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Latina trailblazer tells ASU students they have power to change communities

'Education is the most concrete form of democracy,' retired Army officer says

Consuelo Castillo Kickbusch
March 20, 2019

A woman who overcame poverty and discrimination to reach prominence in the U.S. Army challenged students at Arizona State University to help their own communities.

Consuelo Castillo Kickbusch, who grew up in a poor border town in Texas and went on to become the highest ranking Latina in the combat support field of the Army, said that as she began to succeed, she always found a reason to not go back and help her village.

“I always thought of my village as an afterthought: ‘When I finish my studies,’ ‘When I help my parents.’ I always put a priority list before my community,” she said during a talk on Wednesday titled, “Living a Legacy,” sponsored by the First-Year Success Center at ASU.

But after a 22-year career in the military, just as she was offered the position of battalion commander, she retired and decided to give back.

“Now my greatest moments are to sit in the migrant camps and eat tamales with the most neglected, underserved communities in our nation,” said Castillo Kickbusch, who created a company called Educational Achievement Services that runs leadership programs for students.

Consuelo Castillo Kickbusch

Consuela Castillo Kickbusch became the highest ranking Latina in the combat support field of the U.S. Army.

She struggled in school because she didn’t know English, and she began fighting. A teacher tried to Anglicize her first name, telling her she would be called “Connie.”

“I didn’t know that my language would be the first demon I had to conquer, and that not speaking English would put me in a dark world when I went to school,” she said. “I loved school but I didn’t know it didn’t love me back.”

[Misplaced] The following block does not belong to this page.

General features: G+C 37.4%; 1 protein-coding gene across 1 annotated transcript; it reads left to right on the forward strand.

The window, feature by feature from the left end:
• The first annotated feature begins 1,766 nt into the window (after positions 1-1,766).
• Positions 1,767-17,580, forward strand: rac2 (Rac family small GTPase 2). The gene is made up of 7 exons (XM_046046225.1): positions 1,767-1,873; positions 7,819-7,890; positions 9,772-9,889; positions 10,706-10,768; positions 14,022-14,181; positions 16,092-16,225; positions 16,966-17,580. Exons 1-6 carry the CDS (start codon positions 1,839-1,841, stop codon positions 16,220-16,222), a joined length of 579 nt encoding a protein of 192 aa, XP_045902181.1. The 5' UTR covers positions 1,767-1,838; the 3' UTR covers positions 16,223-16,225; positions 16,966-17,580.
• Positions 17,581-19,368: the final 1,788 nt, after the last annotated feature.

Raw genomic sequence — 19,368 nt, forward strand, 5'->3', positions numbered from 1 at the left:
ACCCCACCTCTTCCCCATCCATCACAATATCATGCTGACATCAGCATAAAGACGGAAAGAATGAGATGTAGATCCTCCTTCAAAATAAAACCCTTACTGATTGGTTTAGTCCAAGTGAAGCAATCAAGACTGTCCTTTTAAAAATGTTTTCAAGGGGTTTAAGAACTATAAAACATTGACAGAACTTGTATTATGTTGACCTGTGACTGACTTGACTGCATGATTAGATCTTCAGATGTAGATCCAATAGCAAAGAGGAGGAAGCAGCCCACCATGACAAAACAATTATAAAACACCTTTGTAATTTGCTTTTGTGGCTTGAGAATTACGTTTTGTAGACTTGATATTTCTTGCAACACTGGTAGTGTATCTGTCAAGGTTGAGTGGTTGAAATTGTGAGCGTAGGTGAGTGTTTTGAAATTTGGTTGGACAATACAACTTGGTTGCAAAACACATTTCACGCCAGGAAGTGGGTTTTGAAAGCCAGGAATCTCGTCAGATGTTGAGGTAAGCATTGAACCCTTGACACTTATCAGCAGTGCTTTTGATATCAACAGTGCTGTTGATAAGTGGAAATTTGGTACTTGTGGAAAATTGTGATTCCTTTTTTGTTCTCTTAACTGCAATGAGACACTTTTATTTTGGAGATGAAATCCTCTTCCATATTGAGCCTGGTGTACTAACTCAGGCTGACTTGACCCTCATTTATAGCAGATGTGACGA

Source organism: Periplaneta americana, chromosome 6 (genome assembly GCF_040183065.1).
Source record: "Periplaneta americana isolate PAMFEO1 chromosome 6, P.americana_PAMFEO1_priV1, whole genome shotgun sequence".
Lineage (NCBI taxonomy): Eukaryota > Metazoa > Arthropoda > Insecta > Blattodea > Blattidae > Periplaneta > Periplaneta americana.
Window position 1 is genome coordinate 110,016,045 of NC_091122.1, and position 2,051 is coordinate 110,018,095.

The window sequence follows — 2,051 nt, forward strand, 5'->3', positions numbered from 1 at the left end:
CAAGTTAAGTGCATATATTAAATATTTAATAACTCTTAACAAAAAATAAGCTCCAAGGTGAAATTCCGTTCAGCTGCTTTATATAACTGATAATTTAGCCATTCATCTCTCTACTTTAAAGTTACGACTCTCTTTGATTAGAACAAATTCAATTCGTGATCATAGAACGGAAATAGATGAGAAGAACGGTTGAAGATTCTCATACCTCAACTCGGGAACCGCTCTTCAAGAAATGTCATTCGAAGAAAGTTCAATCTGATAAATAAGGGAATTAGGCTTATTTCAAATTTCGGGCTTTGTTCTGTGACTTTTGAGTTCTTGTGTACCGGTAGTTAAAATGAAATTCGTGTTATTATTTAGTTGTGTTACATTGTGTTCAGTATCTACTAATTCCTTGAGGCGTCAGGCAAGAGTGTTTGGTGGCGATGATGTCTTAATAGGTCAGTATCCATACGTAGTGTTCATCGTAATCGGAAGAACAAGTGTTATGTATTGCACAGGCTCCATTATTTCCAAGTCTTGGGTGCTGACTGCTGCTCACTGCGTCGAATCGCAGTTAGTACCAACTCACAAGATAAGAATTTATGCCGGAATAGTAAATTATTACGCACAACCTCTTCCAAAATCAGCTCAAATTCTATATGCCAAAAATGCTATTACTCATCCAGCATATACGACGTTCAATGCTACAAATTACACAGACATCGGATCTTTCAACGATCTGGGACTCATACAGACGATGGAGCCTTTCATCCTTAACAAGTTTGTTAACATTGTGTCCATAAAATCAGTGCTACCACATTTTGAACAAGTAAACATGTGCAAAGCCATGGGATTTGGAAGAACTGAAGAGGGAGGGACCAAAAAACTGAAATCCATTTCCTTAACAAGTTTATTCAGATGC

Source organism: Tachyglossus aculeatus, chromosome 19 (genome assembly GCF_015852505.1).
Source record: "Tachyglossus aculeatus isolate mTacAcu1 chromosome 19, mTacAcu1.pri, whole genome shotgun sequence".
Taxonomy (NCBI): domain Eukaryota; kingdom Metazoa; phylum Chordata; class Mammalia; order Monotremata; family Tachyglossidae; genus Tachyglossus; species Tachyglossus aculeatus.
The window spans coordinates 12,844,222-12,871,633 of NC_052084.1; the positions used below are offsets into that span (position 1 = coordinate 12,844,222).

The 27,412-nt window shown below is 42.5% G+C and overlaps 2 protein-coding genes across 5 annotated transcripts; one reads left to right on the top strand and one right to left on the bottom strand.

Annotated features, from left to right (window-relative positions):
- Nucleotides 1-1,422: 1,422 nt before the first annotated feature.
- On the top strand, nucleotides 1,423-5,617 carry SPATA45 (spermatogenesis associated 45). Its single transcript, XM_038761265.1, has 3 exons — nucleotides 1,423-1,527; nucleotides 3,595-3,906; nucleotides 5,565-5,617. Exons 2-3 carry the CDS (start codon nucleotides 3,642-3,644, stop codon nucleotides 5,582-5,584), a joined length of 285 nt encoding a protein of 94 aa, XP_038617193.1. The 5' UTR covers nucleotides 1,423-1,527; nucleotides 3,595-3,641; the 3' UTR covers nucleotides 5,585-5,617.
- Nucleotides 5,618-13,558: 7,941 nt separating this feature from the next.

Once, in high school, a teacher broke up a fight and asked her, “Why do you do this? You’re brilliant!” He convinced her that she was bright enough to go to college, but she would need to improve her English.

“So I started to study 12 hours a day,” she said, reading by oil lamp because her family couldn’t afford electricity. Her parents worried that her excessive reading would damage her brain.

She praised the First-Year Success Center, which offers peer coaching to freshmen, many of whom are the first in their families to go to college, and Castillo Kickbusch said that it only takes one person to make the difference in a young student’s life.

“You’re the silent heroes who listen intuitively and with dignity to every student who has a need or a question or feels some pain,” she said.

She became the first person in her village to graduate from high school and enrolled at Hardin Simmons College in Texas, where she joined the ROTC.

“The voices in the background started to mess with me: ‘You don’t have what it takes,’" she said.

A sergeant took her on a seven-mile run and yelled at her, “Give up now!” But she finished. Then she had to go on a 20-mile march with a 35-pound pack. And she did.

“That night that sergeant walked into my dorm room and saluted me and said, ‘Lt. Castillo, tomorrow you will make history as the first woman commissioned in ROTC in Texas.”

Castillo Kickbusch told the students: “Even when you doubt yourself, stretch a little more and you’ll surprise yourself.”

When she got her first paycheck, she sent money home to her parents.

“My mother gets the money order and sees it’s $700. She said, ‘Consuelo’s selling drugs!’"

She flourished in the Army, earning a master’s degree in cybernetics at San Jose State University. One day, her mother came to California to visit her and told her she needed to give back to her community. Two weeks later, her mother died. When Castillo Kickbusch got the call to be a commander, she thought of what her mother asked.

“So there it was, stewing in my unconsciousness, aching for what I had promised,” she said.

So she turned the opportunity down and started her company in 1996. Now she travels around the country, speaking about education and bringing her programs to poor communities.

“Education is the most concrete form of democracy,” she said. “It is the game changer.”

ASU student Lincoln Augustine, who is from Haiti, said he struggled to learn English after immigrating and asked her how she did it. She said that she sat in the front of the class and asked her professors for help.

“And time management: I gave up all the things young people could do, but it was my investment not just in me but in my community,” she said.

“Haiti will always be in you. Some day, go back and free Haiti.”

Top photo: Consuelo Castillo Kickbusch delivers her talk, "Living a Legacy," at the Student Pavilion on the Tempe campus on March 20. Photo by Katie Collins

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